At the beginning of each year, we sit down together and start planning our travels for the next 12 months. It's become somewhat of a ritual for us - discussing our trips from the previous year, dreaming up vacations for the year to come, and deciding how exactly we'll make these adventures happen.
The 2018 recap
We covered a lot of ground in 2018. From a weekend getaway to Budapest, to a group running adventure in Ibiza, to two trips to jolly ‘ol England. There was a summer road trip to Strasbourg, France, south through Switzerland, Lake Como and Piedmont in Italy, and with a relaxing stop in Provence before our long drive home to Spain. A surprise birthday trip to Mallorca, family travels to Granada and Costa Blanca here in Spain, a two-night friendo vacay in Porto, Portugal, and back home to San Francisco for the holidays.
We made it to seven countries in all last year, getting to know our new continent on the eastern side of the Atlantic just a little bit better. But we missed out on a few 2018 goal destinations, including Galicia and Basque Country here in Spain, and Sardinia, Italy. (Guess you just can’t have it all…). All three have been added to either this year’s travel wish list or our long-term goals list, so alas, we’ll make it there in time.
2019: Sure things, hopefuls, & long-shots
We’ve barely made it to February and our 2019 travels are off to a roarin’ start. A week visiting friends and hanging on the beach in Maui at the beginning of January and two quick excursions to Italy (Lucca and Rome) over the past few weeks, and we already have the itch again.
So, what’s next for 2019? Here are our sure things, hopefuls, and long shots for the rest of the year:
Mallorca (sure thing) - We’re barely off the runway in Valencia before the flight starts descending onto this incredible island. It’ll be a late June trip this year, before the July and August tourist throngs envelop the island.
San Sebastian or Sevilla (sure thing) - Fallas in Valencia is truly an amazing spectacle. It’s also amazingly loud. And long. This March, instead of submitting our pup Mac to a week’s worth of torture, we’ll hit the road for San Sebastian (the front runner) or Sevilla for the first time since moving to Spain.
Scotland (sure thing) - When your friends are expats and they get married, you get to go places for their wedding. So it’s Scotland in July for us. Kicking it at a castle and celebrating two wonderful people. Hopefully to be followed with some Northern Scotland exploration.
Vietnam, Thailand, Laos, and… (hopeful) - Our travels through Southeast Asia in 2015 were some of the best months of our lives. We often dream about the fresh spring rolls, tasty pho and banh mi of Vietnam, and the khao soy, pad thai, and tom yum in Thailand. And not only is the food in this region unbeatable, the people and landscapes are incredible as well. This time around, we’re looking forward to exploring Laos and possibly another nearby destination too...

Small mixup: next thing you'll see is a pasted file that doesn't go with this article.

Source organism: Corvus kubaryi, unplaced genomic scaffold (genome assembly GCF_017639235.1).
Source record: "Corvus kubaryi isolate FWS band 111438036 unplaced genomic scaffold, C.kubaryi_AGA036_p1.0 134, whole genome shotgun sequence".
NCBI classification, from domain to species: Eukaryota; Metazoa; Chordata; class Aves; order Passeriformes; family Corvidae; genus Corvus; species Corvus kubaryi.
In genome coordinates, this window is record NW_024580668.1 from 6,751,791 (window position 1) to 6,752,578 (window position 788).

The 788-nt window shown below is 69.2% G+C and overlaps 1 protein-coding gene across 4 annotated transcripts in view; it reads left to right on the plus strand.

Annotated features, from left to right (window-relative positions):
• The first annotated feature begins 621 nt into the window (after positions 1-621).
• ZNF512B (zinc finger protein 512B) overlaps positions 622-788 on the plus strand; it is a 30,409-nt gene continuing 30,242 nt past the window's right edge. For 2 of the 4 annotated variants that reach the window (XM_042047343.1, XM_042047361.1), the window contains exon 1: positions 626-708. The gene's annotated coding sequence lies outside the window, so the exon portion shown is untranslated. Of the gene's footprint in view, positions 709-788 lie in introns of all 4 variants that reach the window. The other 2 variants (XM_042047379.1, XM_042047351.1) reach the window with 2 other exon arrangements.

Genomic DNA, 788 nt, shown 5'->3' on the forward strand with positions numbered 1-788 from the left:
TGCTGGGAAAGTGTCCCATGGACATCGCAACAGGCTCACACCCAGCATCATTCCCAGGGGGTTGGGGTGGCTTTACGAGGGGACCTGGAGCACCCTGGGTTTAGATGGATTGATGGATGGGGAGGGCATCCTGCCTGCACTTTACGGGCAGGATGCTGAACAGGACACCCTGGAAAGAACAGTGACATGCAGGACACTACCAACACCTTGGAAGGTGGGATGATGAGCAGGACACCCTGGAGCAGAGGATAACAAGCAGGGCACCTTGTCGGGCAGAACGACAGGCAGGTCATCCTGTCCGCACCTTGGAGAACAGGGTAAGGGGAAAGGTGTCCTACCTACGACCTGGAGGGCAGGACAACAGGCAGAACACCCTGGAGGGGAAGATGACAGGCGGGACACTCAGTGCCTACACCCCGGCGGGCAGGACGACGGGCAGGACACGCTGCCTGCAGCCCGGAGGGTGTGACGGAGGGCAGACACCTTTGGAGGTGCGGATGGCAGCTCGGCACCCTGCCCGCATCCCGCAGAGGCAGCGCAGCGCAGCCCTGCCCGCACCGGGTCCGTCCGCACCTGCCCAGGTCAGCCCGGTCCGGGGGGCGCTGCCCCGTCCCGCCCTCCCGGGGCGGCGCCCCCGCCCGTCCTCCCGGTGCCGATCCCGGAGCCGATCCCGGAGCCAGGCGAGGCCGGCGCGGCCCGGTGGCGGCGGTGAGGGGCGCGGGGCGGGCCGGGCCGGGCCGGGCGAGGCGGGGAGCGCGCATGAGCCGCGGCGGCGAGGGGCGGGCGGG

Canary Islands (hopeful) - Set off the coast of Morocco, smack in the middle of the Atlantic Ocean, these volcanic islands are packed full of amazing beaches and beautiful scenery. We aren’t sure whether we’ll go to Gran Canaria, Tenerife, or Lanzarote, yet, but the possibility of an early Spring beach vacation may be just too tempting to pass up.
Amsterdam, Prague, Krakow (hopeful) - Megan hasn’t been to Amsterdam or Prague yet, so these two incredible European cities are high on our list. Poland has been tempting us both for years now, and we’ve heard Krakow’s historic architecture and food scene give it the leg up on Warsaw. A visit to one, if not two or three of these cities will definitely happen this year.
Greece (hopeful) - We want to go to Greece with plenty of time (at least a week, hopefully two) to explore the islands. We still need to figure out whether we’ll go to the Ionian Islands, Cyclades, or even further east, to Rhodes...
South Africa, Botswana, Zimbabwe, Tanzania, Rwanda (longshot) - An African safari is finally in the works. If we don’t make it back to Southeast Asia in 2019, we’ll head to Africa instead. With a visit to Cape Town a definite, we’re still looking into the myriad of southern African countries for a semi-independent safari, then hopefully swing east to Tanzania and the amazing beaches of Zanzibar, and again further northwest to resurgent Rwanda, gathering insight and making contacts along the way for future Cohica Africa safaris.
Sri Lanka (longshot) - Sri Lanka seems to be on every travel website’s “Best country’s to visit” or “Off the radar places to visit” lists, and we’re pretty sure it’s for good reason. Boasting an insane combination of natural beauty, wildlife, beaches, food and culture, it’s easily made it’s way onto our list as well.